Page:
CAHR19 Speaker Spotlight: Interview with Allison West

In the #MeToo and #TimesUp era, companies rely on HR’s ability to assess credibility during internal investigations – but assessing credibility, like much of our work in human resources, is easier said than done. At the 2019 California HR Conference, speaker Allison West will bring clarity and tools to HR professionals at her Tuesday session, When No Witnesses Are Around: Tips for Assessing Credibility. Get the inside scoop on Allison West’s session in our CAHR19 Speaker Spotlight!

This interview is brought to you by Darlene Cohen, SPHR, SHRM-SCP, an official #CAHR19 writer. Darlene is Chief HR Strategist with HR On Call Solutions. Darlene’s interviews with CAHR19 Speakers feature key questions from an HR perspective to help you find the sessions and speakers that will best serve you and your HR career. We’re thrilled to have Darlene on the team – let’s give her a warm welcome! (Learn more about Darlene below.)


Written by Darlene Cohen

Featuring Allison West, Esq., SHRM-SCP, SPHR

Allison West at CAHR19
Allison West, Esq., SHRM-SCP, SPHR is an attorney and HR Guru known for her expertise on delivering interactive discussion-based training, conducting workplace investigations, delivering 1:1 sensitivity training, and providing expert witness testimony. She is also a popular speaker on everything HR. Allison has been a frequent speaker at CAHR for over ten years, and is one of my favorite speakers. Her sessions fill up fast to full capacity. Months after every conference, everyone is continuing to share her stories and program nuggets.


I’ll always remember attending her session on “Seven Steps for Creating Bulletproof Documentation” where she passed out yellow cards with “You Must Be Kidding.” Allison recognizes the needs of HR professionals and those bright yellow cards were an immediate hit. During her session, everyone would repeat the phrase while holding up the card in agreement. It was as if we were at a rally, cheering Allison on – but it was actually Allison, at the podium, cheering us on as she shared her knowledge and engaging HR stories with us. Seventy-five minutes with Allison is worth every minute and those minutes go by quickly, but you leave smarter, stronger, and armed with new compliant tools in your toolbox.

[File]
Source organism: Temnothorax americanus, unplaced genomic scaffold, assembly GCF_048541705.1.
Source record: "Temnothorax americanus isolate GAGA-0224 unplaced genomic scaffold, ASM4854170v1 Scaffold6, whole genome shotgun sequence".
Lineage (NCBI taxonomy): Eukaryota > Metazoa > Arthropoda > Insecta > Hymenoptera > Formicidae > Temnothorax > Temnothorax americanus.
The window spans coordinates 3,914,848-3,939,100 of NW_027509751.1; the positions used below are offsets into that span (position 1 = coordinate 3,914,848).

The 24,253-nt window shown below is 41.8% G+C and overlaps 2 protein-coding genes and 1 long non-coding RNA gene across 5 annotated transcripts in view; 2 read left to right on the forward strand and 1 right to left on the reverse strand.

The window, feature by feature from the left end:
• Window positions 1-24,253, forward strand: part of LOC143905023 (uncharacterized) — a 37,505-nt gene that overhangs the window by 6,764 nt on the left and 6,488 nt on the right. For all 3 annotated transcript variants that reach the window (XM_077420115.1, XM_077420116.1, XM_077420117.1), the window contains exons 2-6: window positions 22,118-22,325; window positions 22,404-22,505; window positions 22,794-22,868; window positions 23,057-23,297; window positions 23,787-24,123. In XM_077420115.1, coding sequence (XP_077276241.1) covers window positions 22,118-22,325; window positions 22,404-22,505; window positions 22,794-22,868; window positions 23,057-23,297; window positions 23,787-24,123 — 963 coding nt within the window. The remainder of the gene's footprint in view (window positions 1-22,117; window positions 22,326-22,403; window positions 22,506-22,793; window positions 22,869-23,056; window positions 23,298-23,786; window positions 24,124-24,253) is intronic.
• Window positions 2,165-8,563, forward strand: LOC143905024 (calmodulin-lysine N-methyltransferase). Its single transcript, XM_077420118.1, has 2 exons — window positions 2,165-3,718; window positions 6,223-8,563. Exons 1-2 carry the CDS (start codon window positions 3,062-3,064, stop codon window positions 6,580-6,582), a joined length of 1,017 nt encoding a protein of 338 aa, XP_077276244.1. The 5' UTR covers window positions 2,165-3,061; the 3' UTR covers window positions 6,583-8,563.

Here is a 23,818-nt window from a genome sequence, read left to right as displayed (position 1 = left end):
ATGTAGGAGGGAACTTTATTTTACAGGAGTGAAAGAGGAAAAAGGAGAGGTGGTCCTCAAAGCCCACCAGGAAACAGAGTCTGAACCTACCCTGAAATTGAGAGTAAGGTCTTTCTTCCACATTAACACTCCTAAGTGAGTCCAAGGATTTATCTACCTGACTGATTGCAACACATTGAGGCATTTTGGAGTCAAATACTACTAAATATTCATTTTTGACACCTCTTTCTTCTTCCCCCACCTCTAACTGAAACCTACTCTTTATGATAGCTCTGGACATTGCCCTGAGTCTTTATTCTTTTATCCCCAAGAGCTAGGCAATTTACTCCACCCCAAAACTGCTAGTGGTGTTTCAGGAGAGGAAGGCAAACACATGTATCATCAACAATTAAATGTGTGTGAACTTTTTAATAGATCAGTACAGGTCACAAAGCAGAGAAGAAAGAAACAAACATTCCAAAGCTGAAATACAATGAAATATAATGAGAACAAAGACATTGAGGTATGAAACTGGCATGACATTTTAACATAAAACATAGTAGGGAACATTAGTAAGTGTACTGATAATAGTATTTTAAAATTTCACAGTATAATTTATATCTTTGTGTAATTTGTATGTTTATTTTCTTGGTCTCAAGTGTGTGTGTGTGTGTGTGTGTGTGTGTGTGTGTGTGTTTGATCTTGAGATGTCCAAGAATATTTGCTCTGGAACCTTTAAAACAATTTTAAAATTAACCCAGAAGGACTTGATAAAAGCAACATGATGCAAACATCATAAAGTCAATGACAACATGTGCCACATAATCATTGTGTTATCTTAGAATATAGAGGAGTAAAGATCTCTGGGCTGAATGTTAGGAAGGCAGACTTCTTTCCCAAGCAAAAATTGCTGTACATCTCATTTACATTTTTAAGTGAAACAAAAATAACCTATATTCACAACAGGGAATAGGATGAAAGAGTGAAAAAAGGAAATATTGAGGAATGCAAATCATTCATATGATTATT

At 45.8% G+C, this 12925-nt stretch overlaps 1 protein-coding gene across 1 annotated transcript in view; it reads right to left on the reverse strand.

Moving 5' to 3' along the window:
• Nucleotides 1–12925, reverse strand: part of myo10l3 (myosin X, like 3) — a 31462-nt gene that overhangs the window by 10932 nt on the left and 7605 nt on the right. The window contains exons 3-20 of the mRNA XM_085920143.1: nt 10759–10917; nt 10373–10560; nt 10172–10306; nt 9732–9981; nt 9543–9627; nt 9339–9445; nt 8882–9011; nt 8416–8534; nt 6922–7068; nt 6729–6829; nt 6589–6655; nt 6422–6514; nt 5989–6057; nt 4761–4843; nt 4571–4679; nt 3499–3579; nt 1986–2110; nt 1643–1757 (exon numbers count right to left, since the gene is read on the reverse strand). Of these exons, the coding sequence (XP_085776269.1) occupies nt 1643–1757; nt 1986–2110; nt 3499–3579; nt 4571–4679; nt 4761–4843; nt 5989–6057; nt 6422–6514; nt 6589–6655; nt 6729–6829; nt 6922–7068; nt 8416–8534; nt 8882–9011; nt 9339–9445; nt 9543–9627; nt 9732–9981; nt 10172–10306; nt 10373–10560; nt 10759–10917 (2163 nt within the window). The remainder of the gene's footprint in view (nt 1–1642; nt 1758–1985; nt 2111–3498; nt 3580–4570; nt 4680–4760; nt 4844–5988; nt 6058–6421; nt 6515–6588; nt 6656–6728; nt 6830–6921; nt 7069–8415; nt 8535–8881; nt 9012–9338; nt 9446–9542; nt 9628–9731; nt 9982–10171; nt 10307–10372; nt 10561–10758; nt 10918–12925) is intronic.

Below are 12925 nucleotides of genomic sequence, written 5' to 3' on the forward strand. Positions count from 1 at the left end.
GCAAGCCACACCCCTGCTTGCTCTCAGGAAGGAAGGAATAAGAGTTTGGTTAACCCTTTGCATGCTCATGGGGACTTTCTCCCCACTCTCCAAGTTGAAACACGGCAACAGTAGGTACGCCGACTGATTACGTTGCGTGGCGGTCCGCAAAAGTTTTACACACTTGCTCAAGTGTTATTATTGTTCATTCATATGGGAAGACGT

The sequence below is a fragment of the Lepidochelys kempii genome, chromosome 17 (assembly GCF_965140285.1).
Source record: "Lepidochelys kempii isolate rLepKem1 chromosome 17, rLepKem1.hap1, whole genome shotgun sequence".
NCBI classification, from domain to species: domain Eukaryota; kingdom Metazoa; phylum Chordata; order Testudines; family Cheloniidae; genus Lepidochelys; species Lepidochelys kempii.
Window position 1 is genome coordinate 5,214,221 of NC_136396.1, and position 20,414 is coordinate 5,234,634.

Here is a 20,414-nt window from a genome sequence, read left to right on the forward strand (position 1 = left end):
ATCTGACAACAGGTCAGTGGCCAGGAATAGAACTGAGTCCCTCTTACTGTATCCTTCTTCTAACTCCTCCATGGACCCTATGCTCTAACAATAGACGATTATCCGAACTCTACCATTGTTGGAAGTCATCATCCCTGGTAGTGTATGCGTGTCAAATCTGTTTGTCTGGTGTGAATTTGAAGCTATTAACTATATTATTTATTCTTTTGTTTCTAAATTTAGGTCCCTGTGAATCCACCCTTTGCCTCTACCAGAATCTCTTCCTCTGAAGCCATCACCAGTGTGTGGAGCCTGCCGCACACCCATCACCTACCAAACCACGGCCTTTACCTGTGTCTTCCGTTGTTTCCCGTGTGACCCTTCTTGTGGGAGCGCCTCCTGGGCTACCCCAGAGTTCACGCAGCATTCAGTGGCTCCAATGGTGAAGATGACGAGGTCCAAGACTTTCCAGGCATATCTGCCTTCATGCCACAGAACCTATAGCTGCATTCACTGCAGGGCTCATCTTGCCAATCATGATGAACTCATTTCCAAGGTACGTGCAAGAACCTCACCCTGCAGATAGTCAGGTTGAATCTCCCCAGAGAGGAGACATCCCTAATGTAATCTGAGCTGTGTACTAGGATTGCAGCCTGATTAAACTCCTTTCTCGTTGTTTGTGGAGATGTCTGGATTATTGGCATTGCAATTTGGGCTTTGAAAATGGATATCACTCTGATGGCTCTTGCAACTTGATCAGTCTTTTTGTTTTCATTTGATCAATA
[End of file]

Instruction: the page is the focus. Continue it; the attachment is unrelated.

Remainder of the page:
Allison’s new program for CAHR19 is No Witnesses? No Problem! Tips for Assessing Credibility to Make Sound Findings. I spoke with her earlier this month about this program and here are her thoughts on making credibility determinations.

CAHR19: Where do we start when making credibility determinations?

Allison West: I believe conducting an investigation is not a search for the truth. The goal is to figure out what happened, to follow the facts.  The truth – can be a red herring.  Investigators need to think about credibility determinations through the interview. Investigators also need to think about their own credibility and ask: Is there bias? Am I the right investigator?

CAHR19: What does it mean to make “findings” at the end of the investigation?

AW: Our job as investigators is to determine by a preponderance of the evidence whether it more likely than not that the conduct occurred.  In other words, we weigh the evidence and credibility by 51%.

Under California law, we need to make sure that each side – the complainant and subject are given a full opportunity to be heard. The investigator must weigh the evidence looking at each person’s perspective.

CAHR19: What are the critical factors involved in credibility determinations?

AW: During the session, I will share details regarding credibility determination criteria such as:

  • Plausibility
  • Motive
  • Collaboration
  • Past Record

CAHR19: What are your thoughts on how witness credibility is determined and why are credibility determinations important?

AW: Credibility assessments are critical and take place throughout the interview and investigation. The key is to not reach a credibility finding until after the investigation is concluded and you are making findings. You don’t want to be biased and you need all of the facts to put things into context.

CAHR19: Are considerations appropriately applied to cultural, social or ethnic biases?

AW: Everybody has their own truth, and it doesn’t mean they are lying. For example, two people are looking at Betty.  One sees a blue dress, and the other considers it a green dress. People interpret things in their way. We need to make sure to ask enough questions that we can sort through biases and understand context.

CAHR19: What are the three key takeaways from your CAHR19 session for HR practitioners?

AW: The first is to understand the credibility factors to consider. I encourage everyone come to my session to get the other takeaways!

Thank you so much for your time, Allison. HR friends, join me at CAHR19 for Allison West’s session on Tuesday, August 27 from 2:00pm – 3:15pm, where you will find me engaged and nodding in appreciation!

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Written by Darlene Cohen


Darlene Cohen, SHRM-SCP, SPHR, is Chief HR Strategist with HR On Call Solutions. As PIHRA VP of Professional Development from 2014-2018, Darlene was instrumental in curating HR sessions at the 2015-2018 California HR Conferences.

A SHRM Certified Professional and certified Senior Professional in Human Resources, Darlene earned her Bachelor Degree in human resources management and organizational management, and earned a Master’s Degree in organizational leadership from Nichols College.

Darlene blogs on LinkedIn and you can also follow her on Twitter. Darlene is an esteemed member of the #CAHR19 Writers Coalition, covering the 2019 California HR Conference in Long Beach. Register today to join us August 25-28 for HR best practices and California fun!